Wednesday, September 1, 2010

Crocheting

I don't know that I would consider myself a crafty person. When I was a child, my mom taught me how to cross-stitch.  I cross-stitched a watermelon "Welcome" pattern onto a bread basket for my Grandma.  My mom also taught me how to do simple embroidery.  I made 3 or 4 squares of embroidered animals, but I never finished enough squares to make a blanket, or even a pillow.  I bought a drawing tablet once and used two pages of it attempting to draw the Ocracoke Island Lighthouse one day.  I bought a bunch of jewelry making supplies one time and made one necklace. I bought paints and brushes and some empty canvases, in an attempt to make some abstract art.  Maybe I'll get that done one of these days. 

Anyway, after all of these attempts at being crafty, I found some yarn for sale at the Goodwill one day last fall.  With Christmas vacation coming up, I thought of my Grandma.  My Grandma has always crocheted, I think her grandmother taught her.  She made me hats when I was younger, and she was always making an afghan or a doily or something pretty.  I bought the yarn at Goodwill that day, and came home and emailed her to see if she would teach me how to crochet at Christmas.  She said she would love to, so we had a plan.

So, when we had our family Christmas at the local hunting lodge (because my mom's side of the family is really large and there are too many people to have Christmas at just one person's house), I took my Goodwill yarn, and my Grandma brought a set of hooks for me and some instruction books.  While the kids played video games, my uncles watched football and my aunts and cousins played board games and visited, my Grandma attempted to teach me how to crochet.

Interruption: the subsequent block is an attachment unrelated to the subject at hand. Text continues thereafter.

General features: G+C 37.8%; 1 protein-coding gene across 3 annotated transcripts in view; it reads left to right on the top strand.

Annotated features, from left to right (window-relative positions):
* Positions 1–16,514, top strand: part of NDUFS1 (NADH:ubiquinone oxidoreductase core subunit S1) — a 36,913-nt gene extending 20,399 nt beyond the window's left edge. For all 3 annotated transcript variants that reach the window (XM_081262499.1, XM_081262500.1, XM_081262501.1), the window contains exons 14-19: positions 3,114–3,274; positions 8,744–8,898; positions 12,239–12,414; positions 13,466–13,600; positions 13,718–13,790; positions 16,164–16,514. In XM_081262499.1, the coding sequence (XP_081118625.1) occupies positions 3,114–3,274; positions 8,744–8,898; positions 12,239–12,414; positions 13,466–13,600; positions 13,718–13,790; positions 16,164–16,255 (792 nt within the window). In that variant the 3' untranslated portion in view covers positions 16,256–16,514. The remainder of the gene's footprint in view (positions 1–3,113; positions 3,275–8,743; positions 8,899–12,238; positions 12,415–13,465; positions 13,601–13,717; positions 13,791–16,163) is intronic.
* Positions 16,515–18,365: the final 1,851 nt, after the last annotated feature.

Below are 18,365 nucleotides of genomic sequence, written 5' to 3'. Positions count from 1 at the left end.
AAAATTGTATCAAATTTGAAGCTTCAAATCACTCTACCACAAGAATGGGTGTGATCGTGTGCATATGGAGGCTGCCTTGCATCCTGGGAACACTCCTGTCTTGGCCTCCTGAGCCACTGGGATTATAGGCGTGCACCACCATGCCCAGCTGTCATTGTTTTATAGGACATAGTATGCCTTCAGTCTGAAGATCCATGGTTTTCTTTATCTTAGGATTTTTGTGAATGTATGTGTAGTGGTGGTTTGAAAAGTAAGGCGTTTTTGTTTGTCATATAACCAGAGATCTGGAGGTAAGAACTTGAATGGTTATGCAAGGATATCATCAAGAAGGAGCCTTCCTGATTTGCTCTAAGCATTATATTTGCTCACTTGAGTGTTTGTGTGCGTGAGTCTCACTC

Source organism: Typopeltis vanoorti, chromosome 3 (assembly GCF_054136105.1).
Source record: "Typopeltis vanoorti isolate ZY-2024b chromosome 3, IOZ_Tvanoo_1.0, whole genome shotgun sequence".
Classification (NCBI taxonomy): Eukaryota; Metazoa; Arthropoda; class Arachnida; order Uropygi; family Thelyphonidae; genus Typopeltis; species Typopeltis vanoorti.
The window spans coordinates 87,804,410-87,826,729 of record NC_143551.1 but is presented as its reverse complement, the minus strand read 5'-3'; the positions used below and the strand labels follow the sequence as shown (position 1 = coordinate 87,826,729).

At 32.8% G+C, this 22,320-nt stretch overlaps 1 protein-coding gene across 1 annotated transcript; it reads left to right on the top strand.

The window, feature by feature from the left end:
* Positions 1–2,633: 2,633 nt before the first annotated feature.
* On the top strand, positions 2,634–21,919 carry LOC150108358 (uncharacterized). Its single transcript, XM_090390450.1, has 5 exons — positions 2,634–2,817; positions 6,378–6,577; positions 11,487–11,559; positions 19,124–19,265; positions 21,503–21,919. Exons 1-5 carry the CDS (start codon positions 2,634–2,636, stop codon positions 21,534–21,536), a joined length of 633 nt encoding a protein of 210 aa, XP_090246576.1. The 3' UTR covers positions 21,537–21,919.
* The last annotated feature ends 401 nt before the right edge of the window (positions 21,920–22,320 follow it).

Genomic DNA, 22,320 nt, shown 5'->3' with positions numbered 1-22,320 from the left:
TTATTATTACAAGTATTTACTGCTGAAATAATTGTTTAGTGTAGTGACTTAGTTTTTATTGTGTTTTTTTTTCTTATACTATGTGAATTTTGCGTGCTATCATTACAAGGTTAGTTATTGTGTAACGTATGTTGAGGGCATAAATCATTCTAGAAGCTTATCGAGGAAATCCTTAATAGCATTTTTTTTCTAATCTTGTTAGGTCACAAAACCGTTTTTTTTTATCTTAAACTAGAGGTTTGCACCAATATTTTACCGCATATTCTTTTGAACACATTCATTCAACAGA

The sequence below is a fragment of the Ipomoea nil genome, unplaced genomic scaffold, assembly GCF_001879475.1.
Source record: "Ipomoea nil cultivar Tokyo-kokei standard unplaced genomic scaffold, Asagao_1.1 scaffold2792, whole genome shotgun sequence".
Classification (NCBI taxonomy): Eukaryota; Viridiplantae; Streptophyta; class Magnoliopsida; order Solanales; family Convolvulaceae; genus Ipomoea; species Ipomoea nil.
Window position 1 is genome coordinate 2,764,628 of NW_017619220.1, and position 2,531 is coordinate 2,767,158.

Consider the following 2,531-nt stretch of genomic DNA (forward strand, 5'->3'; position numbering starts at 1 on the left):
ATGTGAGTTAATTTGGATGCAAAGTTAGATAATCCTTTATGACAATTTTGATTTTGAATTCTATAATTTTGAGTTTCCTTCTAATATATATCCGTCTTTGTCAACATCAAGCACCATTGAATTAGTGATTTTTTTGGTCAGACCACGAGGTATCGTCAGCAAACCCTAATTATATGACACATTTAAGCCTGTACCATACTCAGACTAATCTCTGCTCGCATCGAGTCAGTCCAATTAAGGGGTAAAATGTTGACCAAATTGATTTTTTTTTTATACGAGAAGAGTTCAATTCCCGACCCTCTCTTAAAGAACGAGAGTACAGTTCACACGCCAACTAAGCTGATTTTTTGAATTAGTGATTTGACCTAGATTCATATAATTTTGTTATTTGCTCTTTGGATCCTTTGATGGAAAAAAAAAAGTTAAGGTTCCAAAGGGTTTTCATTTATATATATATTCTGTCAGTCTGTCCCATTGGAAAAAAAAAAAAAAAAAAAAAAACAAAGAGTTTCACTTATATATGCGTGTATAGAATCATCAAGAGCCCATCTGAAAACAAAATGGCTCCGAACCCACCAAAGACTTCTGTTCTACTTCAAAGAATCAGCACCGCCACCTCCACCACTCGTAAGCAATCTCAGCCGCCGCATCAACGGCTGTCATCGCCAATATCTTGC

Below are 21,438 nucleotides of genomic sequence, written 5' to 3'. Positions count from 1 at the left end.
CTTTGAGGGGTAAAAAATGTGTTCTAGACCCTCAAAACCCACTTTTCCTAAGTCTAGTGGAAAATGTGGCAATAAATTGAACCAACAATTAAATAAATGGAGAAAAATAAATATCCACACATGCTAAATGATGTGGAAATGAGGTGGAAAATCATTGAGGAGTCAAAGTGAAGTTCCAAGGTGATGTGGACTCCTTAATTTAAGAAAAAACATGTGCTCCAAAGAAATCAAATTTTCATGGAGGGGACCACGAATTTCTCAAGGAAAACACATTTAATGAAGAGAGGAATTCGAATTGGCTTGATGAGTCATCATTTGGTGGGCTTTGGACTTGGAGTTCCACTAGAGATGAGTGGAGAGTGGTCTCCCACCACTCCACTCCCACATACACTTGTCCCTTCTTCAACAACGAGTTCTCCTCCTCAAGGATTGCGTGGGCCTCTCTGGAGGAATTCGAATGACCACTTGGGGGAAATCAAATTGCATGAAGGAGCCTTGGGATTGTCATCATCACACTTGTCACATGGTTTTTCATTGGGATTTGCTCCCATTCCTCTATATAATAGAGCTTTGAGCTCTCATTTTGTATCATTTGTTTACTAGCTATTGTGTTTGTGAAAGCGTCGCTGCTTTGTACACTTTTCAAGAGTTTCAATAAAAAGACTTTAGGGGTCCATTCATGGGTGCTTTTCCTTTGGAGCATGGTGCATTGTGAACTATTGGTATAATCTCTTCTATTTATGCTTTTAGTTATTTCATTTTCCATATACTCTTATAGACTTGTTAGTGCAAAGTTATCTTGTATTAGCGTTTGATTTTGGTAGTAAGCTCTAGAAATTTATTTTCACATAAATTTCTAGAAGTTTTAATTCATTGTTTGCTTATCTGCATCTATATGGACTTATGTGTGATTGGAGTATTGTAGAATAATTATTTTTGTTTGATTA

She showed me how to start the yarn on the hook, how to hold the yarn, how to hold the hook, how to pull it tight and keep the stitches even, how to make a single chain, how to stitch single crochets into that chain, how to do a double crochet stitch.

A few things my Grandma said during our lesson:
"You're pulling the yarn too tight."
"You're not pulling the yarn tight enough."
"You're killing it."
"Hold it like this."
"Loosen up."
"Let me try it."
"Let me see what you are doing."
"You are going to need some practice."

A few things I said during our lesson:
"I can't do it right."
"Are you sure that's the right way to hold it?"
"I'm getting hot."
"You're making me nervous."
"I don't think I can do this."
"Can you just make me a scarf?"
"I thought you said this was easy!"

Anyway ... after all that ... we got snowed in at my Mom's house for 2 days, which gave me plenty of time to practice.  My Aunt Linda also crochets and was snowed in at my Mom's with us, so after a few tips from her and a few phone calls to my Grandma, I had the makings of a single crochet scarf.  Three months later, I finished it!



Since then, I have made coasters, baby washcloths, headbands, a hunting mask for my boyfriend, potholders, a prayer shawl and I'm currently working on a baby blanket.  I would still consider myself a beginner, but everything has turned out great so far!  I can read the patterns and I'm getting faster with each project I finish. Maybe I am a crafty person after all. :)